Jobs for healthcare could be one avenue for compromise, although King’s “no concessions” stance indicates that even this opportunity may not be easy. But one thing is certain: everyone wants to come to an agreement. Because GM and Chrysler have “no strike’ policies, any failure to reach an agreement would see an arbitrator entering the talks to forge a compromise. And, reports Reuters, that’s an outcome that nobody wants to see, least of all King who says

If arbitration happens, if anything like that happens, then I’d say we haven’t done our job. We don’t want some third-party outsider who doesn’t know the industry as well as we know the industry making decisions that impact our long-term viability.

Besides, at least in the case of Chrysler, the UAW has a strong incentive to not push to hard, as King admits

Our goal is to help Chrysler be as successful as possible so we can get the maximum value for the stock we hold

But can King accomplish that while still winning concessions from the profitable Ford and treating all three manufacturers equitably? It seems that something in that list of promises will have to give… and we’ll be keeping a close eye on negotiations to see where the union’s various promises end up.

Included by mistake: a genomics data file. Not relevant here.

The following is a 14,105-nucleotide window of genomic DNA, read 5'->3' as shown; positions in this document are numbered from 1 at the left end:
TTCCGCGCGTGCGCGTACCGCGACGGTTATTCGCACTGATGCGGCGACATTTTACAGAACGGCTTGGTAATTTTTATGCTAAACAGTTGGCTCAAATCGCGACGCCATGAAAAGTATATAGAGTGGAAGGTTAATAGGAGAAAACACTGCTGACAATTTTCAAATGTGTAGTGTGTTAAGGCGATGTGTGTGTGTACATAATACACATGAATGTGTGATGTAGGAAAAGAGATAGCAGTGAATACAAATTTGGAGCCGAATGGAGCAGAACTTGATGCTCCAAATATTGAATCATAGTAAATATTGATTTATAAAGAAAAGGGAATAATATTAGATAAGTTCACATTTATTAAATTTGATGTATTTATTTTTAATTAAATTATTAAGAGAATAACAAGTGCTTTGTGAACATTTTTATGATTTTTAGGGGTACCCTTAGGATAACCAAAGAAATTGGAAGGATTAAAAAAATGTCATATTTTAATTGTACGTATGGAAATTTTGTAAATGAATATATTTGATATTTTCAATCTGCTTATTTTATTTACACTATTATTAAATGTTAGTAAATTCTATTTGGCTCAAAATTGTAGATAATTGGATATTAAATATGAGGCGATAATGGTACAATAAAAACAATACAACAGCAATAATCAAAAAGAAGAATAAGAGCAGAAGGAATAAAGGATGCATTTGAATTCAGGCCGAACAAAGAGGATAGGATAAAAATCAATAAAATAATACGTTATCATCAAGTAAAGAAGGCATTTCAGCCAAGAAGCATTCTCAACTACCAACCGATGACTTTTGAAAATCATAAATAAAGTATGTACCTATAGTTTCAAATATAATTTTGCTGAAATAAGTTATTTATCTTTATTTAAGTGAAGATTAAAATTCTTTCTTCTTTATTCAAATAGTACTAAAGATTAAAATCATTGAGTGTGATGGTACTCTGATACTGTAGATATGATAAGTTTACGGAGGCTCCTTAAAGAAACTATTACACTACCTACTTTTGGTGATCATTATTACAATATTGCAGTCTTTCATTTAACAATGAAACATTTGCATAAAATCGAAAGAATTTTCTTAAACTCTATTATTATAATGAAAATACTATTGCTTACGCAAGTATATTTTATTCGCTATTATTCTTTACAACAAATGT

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17 Comments on “Profits, Pattern Bargaining, Performance Pay On The Docket As UAW Negotiations Begin...”

  • avatar

    Proofreader asleep at the wheel? :) One instead of won, a instead of all, missing punctuation, etc.

  • avatar

    Pattern bargaining is history. Good to see that Bob has that much figured.

    Negotiations with the former big three will cetainly be complicated, when you consider all the different circumstances X three.

    That being said. With all of Mr Kings bluster, and threats, and promises. The real challenge will come when he has to sell it, or spin it,to the rank and file.

  • avatar

    I’m feeling good about these negotiations. UAW is screwed. There IS no bargaining room. The rank and file know it, the mgmt knows it and it’s only Bob King who won’t admit it. When the companies return a reasonable package it will be accepted over King’s objections. No unrest.

    • 0 avatar